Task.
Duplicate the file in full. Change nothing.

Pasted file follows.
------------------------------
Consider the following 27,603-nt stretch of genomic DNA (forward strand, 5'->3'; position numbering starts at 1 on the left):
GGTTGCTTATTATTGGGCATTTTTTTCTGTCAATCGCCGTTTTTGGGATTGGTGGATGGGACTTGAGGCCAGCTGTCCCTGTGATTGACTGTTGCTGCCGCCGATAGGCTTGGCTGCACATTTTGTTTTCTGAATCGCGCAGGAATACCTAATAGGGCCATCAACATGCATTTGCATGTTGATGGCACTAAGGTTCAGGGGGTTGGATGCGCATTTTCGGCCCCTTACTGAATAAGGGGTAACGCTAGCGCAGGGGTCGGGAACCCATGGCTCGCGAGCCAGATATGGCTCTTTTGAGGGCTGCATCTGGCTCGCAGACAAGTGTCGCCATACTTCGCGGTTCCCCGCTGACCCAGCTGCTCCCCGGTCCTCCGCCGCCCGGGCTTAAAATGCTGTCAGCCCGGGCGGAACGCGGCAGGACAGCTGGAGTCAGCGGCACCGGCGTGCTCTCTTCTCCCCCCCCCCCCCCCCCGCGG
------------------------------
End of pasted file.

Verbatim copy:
Consider the following 27,603-nt stretch of genomic DNA (forward strand, 5'->3'; position numbering starts at 1 on the left):
GGTTGCTTATTATTGGGCATTTTTTTCTGTCAATCGCCGTTTTTGGGATTGGTGGATGGGACTTGAGGCCAGCTGTCCCTGTGATTGACTGTTGCTGCCGCCGATAGGCTTGGCTGCACATTTTGTTTTCTGAATCGCGCAGGAATACCTAATAGGGCCATCAACATGCATTTGCATGTTGATGGCACTAAGGTTCAGGGGGTTGGATGCGCATTTTCGGCCCCTTACTGAATAAGGGGTAACGCTAGCGCAGGGGTCGGGAACCCATGGCTCGCGAGCCAGATATGGCTCTTTTGAGGGCTGCATCTGGCTCGCAGACAAGTGTCGCCATACTTCGCGGTTCCCCGCTGACCCAGCTGCTCCCCGGTCCTCCGCCGCCCGGGCTTAAAATGCTGTCAGCCCGGGCGGAACGCGGCAGGACAGCTGGAGTCAGCGGCACCGGCGTGCTCTCTTCTCCCCCCCCCCCCCCCCCGCGG